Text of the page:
Where are you from?
I was born in Mission Viejo, California, about one hour south of Los Angeles. I stayed in Southern California for college and graduate school. In 2007, I started at NASA Langley Research Center in Virginia.
Describe the first time you made a personal connection with outer space.
As a kid I never really dreamt of working for NASA, but in college I became interested in environmental chemistry because it was a way to study the world around us. It was only then that I realized all the great work NASA is doing to help us understand and protect our home planet.
The people who inspire me the most are those who showed perseverance in their life and in science.
How did you end up working in the space program?
In graduate school, I studied how air pollution from cities can travel to remote places and affect air quality throughout the world. This research allowed me to travel to Greenland and Antarctica. Much of this work was with NASA scientists, and through this collaboration I got a job at NASA. Here I make airborne measurements of aerosols, which are tiny particles in the air that can be detrimental to human health. Our measurements help understand their sources and hazards, and help improve measurements from satellites.
What is an atmospheric chemist?
I am an atmospheric chemist, meaning I study chemical reactions that happen in the air around us, such as those that produce smog from vehicle and industrial emissions.
Mainly I focus on aerosols, small particles in the air that can be harmful in high concentrations (such as seen in large cities). To study aerosols, we fly airplanes in locations throughout the world to find their sources. But what is most interesting to me is what happens once they are released: they change due to chemistry occurring in the atmosphere. These changes are important to understanding their role in our climate and their health hazards.
Tell us about a favorite moment so far in your career.
I recently returned from South Korea, where I participated in a study of their air quality (KORUS-AQ). We flew over pretty much the entirety of the country. The view was great, with beautiful countryside and immense cities, but it was diminished by pollution. Our goal was to try to find out what the sources of this pollution are and to help satellites to be able to study this pollution in the future. It was also interesting talking to both Korean scientists and non-scientists who are very interested in improving their air quality. It is encouraging to know that the work we did in Korea may someday be used to improve the lives of millions of people.
Who inspired you?
The people who inspire me the most are those who showed perseverance in their life and science. I had the opportunity to work in the same research group as Dr. Sherwood Rowland, a winner of the Chemistry Nobel Prize for relating how chlorofluorocarbons (CFCs) released by spray cans and some manufacturing processes can destroy the ozone layer, which is vital for protecting us from hazardous ultraviolet (UV) light. When a ban of CFCs was proposed, it was met with a lot of pushback including personal attacks on Dr. Rowland. It would have been easy for him to stop doing interviews and let his "research speak for itself," but instead he continued to be an advocate for the ban because he knew it was important. Thankfully it worked, and now there is a ban and the ozone hole is starting to heal.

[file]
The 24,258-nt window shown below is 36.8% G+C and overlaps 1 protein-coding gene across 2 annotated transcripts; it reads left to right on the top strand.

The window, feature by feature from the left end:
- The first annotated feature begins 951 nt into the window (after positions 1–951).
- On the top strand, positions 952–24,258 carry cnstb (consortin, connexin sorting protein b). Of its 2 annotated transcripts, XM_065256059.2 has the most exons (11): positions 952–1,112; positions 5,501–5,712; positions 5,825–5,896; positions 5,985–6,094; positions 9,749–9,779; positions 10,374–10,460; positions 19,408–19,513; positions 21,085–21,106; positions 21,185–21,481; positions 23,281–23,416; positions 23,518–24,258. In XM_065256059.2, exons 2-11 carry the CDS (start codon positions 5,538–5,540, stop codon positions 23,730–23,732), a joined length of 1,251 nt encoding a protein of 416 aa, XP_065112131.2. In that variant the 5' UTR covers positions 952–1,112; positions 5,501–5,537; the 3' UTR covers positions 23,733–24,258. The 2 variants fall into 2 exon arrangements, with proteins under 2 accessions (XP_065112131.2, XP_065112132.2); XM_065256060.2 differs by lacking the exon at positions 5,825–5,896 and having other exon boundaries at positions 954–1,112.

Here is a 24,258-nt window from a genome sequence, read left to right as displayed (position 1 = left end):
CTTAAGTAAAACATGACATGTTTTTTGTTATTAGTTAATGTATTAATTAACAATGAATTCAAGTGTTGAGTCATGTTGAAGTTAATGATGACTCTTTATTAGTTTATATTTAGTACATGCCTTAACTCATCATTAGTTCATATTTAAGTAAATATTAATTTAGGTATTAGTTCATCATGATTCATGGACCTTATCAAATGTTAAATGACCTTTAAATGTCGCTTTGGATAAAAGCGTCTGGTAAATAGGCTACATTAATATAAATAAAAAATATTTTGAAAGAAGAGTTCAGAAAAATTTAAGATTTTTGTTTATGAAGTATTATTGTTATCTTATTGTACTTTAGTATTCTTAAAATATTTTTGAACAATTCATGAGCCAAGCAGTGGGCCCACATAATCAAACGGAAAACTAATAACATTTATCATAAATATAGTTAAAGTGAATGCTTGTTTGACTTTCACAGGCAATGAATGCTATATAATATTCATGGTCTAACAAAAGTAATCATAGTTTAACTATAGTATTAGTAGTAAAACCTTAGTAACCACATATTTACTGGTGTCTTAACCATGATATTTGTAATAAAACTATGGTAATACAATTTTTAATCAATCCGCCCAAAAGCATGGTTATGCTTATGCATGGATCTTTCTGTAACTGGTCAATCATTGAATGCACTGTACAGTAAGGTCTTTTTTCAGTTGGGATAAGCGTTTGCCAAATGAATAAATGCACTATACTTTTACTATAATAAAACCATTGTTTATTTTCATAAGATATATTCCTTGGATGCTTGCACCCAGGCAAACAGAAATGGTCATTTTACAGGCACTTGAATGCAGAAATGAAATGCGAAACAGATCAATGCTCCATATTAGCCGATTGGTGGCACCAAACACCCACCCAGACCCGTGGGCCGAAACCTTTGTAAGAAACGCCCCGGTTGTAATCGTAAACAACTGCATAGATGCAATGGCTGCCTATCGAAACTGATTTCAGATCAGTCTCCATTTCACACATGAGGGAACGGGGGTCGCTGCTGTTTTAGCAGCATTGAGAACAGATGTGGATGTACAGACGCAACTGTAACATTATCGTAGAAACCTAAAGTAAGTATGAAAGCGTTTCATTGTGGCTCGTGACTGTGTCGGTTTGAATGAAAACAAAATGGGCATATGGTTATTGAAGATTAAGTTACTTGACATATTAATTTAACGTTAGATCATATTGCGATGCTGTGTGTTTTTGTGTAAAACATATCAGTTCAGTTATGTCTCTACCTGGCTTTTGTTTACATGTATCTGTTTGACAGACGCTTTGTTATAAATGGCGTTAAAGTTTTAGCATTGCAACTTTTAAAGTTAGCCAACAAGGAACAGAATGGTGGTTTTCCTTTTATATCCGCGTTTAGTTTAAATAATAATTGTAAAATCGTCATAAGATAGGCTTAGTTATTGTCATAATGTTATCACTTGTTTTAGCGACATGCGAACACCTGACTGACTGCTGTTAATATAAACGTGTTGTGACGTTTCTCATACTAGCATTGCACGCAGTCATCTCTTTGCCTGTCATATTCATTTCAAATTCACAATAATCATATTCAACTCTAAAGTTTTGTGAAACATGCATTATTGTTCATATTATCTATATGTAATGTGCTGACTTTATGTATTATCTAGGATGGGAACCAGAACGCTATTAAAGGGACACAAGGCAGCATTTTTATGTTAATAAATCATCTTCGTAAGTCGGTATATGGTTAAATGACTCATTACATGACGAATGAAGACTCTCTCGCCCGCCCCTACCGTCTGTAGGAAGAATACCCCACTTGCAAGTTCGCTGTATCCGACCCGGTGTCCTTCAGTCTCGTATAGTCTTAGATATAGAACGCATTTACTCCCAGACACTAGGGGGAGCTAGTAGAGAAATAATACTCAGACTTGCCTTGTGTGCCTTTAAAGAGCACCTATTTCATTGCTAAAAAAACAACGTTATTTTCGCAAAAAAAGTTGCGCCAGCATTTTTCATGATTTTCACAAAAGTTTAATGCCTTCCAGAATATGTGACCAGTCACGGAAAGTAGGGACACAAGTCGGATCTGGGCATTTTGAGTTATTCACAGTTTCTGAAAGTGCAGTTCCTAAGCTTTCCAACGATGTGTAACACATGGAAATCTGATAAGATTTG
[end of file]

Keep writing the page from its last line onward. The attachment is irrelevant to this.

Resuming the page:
What advice would you give to someone who wants to take the same career path as you?
I think for any career the best advice is to get experience as early as possible. For the sciences, some labs will let high school students do research during the summer. It helps you to understand if it is for you. Volunteering at a hospital helped me to learn that a career in medicine was not a good fit for me, and it was only then I found my interest in environmental chemistry.
What do you do for fun?
I play basketball, kickball, and any game that allows me to be competitive but still have a good time. This includes board games so I can top my officemate.
If you were talking to a student interested in science and math or engineering, what advice would you give them?
The more classes you can take in math and engineering the better, but don’t be afraid of electives. Take classes that interest you in a variety of fields. Some of the classes you have to take might not help you out in your career but they may become hobbies for the rest of your life.